So this is a post about the process of having kids with someone who is transgender when they are about to transition/ are transitioning or have transitioned. More specially it is mainly about sperm.
If you are female and your partner is MtF there may be a variety of barriers in your way to having children. The most obvious one is sperm. You have two options: either sperm from your partner or sperm from another man. If it is sperm from another man there are a variety of options to think about including a close relative of your partners, a close friends or an anonymous donor. These options have to be carefully discussed amongst all parties and basically you will go through all the normal processes that any lesbian couple or people with fertility problems will face.
If taking the option of sperm from your partner the basic thinking is that sperm banking before hormones is the best idea, and failing that, within 1 year of taking hormones. Outside of this time frame there is little you can do. Sperm is considered to last only 10years before it is considered to be “no good”. Some sperm banks will automatically destroy the material after this date, some won’t. If you have no choice it is hard because you basically have to have kids within 10years of sperm banking. I have heard of one trans couple who sperm banked but the transitioning partner did not have SRS. After 7 years of being on hormones, she stopped for 6 months and they conceived naturally. How common this is I have no idea. The general thinking is that 1-2 years on hormones will leave you infertile but no research has been done on this to prove it. Don’t get your hopes up though! It is a risky business and no matter what you might want to sperm bank for back-up.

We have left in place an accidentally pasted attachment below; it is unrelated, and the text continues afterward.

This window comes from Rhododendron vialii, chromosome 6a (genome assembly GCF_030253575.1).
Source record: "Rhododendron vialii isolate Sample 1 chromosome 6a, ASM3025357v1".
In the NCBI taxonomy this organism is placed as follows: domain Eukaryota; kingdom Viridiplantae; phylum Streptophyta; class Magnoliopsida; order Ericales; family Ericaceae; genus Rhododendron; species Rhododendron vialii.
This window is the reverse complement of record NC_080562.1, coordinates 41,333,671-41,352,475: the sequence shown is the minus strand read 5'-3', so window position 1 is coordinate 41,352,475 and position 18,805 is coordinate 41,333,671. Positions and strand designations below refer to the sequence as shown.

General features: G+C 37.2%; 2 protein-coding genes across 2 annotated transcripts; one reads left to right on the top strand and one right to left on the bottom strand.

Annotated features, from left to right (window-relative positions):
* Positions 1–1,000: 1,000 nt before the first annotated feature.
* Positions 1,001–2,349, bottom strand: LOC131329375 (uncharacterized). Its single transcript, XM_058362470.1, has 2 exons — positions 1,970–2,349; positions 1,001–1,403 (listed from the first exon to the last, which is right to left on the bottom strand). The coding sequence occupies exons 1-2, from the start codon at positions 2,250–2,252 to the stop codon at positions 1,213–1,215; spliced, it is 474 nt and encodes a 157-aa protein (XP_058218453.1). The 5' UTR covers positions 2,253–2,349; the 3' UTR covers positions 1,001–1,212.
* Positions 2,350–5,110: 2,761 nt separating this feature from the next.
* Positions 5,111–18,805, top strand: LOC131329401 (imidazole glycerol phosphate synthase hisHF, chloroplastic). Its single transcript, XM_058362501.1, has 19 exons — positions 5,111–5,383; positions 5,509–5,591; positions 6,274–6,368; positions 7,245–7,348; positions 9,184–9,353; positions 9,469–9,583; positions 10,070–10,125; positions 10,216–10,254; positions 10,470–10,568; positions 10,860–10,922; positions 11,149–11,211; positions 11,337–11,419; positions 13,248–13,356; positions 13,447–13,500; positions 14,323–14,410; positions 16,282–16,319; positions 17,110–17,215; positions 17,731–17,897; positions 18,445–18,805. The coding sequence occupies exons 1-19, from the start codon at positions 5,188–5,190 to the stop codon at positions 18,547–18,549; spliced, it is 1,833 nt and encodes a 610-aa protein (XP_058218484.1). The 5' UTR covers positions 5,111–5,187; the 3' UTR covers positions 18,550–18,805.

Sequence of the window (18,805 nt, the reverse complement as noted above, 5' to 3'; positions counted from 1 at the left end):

Once your partner has sperm banked the sperm is divided into “straws” which are then frozen. I believe the average amount of “straws” per normal sample is around 8-10 and this is enough for many IVF cycles. IVF is invasive for the pregnant partner as eggs are harvested, fertilised and then embedded. It is also expensive and the only option if you have limited sperm. Another option is the “turkey baster” option; one or two straws is defrosted and injected into you at ovulation time and… voila! Almost like natural. A lot less expensive and invasive but requires a good amount of straws.
Next is medical care. Who will take care of you medically and will you have supportive midwife/ obstetrician? Sometimes to non-gestational mother will get sidelined. Try not to let that happen so you can both bond.
Breastfeeding. Both mothers can breastfeed! Yah! Find a GP willing to prescribe the relevant hormones around 26weeks into the pregnancy and then use a breast pump to stimulate milk.